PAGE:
…generally save time on-set. …help to avoid rushed decisions on-set. …helps you improve and get feedback on ideas. …help to give you an idea of how many cameras and camera angles you’ll need. …help you prepare for any special and visual effect shots. …help you to experiment with different angles and techniques. …help to orientate actors and crew members. …helps with the overall pre-production of the film. …can be used as a base for filming. …can help with continuity. …bring your ideas to reality!
WHATYOU’LL NEED:
Drawing apparatus (pencil, eraser, pen, the usual…) A template (not essential but does speed up the process) Your script / screenplay. Some creativity, inspiration, and motivation.
WHAT TOREMEMBER:
Large productions hire storyboarding artists to draw for them so don’t worry about how your storyboards look. Most of the time simple stick figures will do the trick. Don’t let storyboards constrain you. You’re scenes will probably only slightly resemble (sometimes not at all) the storyboards. Storyboarding the entire movie (or even scene) is not necessary (as long as you can justify it). Remember; there are no real storyboard standards or rules, only guidelines (just like this). Storyboards come in different styles, find yours and stick to it!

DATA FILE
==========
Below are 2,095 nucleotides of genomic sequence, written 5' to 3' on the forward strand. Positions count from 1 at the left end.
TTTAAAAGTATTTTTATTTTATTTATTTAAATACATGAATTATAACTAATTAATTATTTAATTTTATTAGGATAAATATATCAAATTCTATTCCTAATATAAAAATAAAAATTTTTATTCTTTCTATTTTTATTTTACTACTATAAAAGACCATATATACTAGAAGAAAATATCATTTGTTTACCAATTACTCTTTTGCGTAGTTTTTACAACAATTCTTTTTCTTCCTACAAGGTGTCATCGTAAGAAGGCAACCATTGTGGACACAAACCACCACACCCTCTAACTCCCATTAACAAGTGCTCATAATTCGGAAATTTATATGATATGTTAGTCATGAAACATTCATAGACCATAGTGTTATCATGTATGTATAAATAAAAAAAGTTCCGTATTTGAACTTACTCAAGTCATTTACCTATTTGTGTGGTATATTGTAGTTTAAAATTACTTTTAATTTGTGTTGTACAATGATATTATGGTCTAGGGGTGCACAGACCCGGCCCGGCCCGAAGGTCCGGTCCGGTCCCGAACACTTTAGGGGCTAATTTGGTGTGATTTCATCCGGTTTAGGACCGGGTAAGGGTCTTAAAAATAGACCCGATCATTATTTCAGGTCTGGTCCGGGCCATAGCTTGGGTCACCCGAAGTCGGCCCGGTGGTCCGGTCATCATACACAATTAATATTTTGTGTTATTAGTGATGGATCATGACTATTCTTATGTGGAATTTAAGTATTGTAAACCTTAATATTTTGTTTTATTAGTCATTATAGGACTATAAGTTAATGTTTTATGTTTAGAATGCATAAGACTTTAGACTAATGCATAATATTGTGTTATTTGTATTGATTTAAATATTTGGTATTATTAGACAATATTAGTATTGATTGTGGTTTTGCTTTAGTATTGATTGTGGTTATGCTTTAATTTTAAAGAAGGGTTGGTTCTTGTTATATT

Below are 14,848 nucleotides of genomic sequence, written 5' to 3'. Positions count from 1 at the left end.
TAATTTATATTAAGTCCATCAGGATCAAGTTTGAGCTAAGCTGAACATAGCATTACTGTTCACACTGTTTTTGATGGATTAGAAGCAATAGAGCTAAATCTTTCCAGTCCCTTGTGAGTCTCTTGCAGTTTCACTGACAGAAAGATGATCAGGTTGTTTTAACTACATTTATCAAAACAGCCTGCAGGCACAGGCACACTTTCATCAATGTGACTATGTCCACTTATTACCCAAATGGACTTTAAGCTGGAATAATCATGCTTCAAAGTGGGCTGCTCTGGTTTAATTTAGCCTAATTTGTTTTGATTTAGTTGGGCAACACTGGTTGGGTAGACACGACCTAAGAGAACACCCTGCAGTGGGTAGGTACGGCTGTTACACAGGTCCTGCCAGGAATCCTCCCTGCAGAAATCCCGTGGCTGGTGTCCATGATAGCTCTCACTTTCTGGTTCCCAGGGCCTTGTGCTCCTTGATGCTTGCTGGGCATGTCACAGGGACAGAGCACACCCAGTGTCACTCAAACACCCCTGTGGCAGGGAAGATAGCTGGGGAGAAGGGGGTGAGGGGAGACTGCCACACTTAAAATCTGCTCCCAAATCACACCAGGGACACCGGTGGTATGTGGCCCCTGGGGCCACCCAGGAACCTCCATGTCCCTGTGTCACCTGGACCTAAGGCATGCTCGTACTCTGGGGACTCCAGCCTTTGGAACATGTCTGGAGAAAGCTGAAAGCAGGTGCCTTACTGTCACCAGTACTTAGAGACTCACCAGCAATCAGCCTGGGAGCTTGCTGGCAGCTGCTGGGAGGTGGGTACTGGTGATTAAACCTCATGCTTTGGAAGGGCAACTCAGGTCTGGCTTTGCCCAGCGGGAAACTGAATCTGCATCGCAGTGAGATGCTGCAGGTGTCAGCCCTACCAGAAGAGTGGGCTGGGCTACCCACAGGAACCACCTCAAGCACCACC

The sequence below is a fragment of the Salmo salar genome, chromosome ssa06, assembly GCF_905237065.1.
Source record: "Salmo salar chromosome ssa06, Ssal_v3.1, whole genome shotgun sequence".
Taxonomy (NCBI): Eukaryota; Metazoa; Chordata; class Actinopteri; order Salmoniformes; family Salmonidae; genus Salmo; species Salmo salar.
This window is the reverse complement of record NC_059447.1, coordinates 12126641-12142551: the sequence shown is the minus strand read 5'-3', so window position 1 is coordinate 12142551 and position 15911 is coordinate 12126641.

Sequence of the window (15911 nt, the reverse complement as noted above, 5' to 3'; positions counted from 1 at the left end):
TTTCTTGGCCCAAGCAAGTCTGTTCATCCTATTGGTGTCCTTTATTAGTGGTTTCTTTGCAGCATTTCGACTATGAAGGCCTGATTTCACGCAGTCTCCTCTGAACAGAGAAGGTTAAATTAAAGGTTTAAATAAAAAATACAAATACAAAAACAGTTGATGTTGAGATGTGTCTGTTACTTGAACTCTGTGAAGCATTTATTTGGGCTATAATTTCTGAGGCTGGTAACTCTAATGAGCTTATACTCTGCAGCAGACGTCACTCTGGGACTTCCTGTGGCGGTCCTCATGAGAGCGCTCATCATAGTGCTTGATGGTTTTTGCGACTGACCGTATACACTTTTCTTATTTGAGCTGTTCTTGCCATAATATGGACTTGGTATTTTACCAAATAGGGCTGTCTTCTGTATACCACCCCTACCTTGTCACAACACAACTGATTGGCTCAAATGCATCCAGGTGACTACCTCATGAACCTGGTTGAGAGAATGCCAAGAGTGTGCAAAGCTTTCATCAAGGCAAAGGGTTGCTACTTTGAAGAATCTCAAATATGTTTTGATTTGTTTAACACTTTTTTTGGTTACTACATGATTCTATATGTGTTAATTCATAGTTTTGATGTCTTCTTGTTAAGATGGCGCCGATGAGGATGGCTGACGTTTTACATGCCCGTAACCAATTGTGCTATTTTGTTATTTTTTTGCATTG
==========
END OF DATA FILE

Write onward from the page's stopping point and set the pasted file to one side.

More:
STORYBOARDTERMINOLGY:
The following terminology is used in most storyboards to describe the frame composition, angle and setting. They usually appear in the heading of the frame.
CLOSE-UP SHOT or CU:Subject does not fill frame but is not in full view. E.g. Waist to head. BIG CLOSE UP or BCU:Subject fills screen fully. E.g. Actors face. HIGH CAMERA ANGLE:Camera looks down to subject. E.g. From a crane. LEVEL CAMERA ANGLE:Camera is at same level as subject. LOW CAMERA ANGLE:Looking at subject from below. Makes the subject look significant. LONG SHOT or LS:A shot from maximum distance. ESTABLISHING or EST:Usually makes use of a Long Shot to set the scene. POINT OF VIEW or POV / FIRST PERSON:A shot seen through the characters eyes.
1.
USINGARROWS:
Arrows are regularly used in storyboards as they can drastically save time. An arrow can be used to indicate a single movement instead of drawing up multiple frames.
Typical arrow usein storyboards: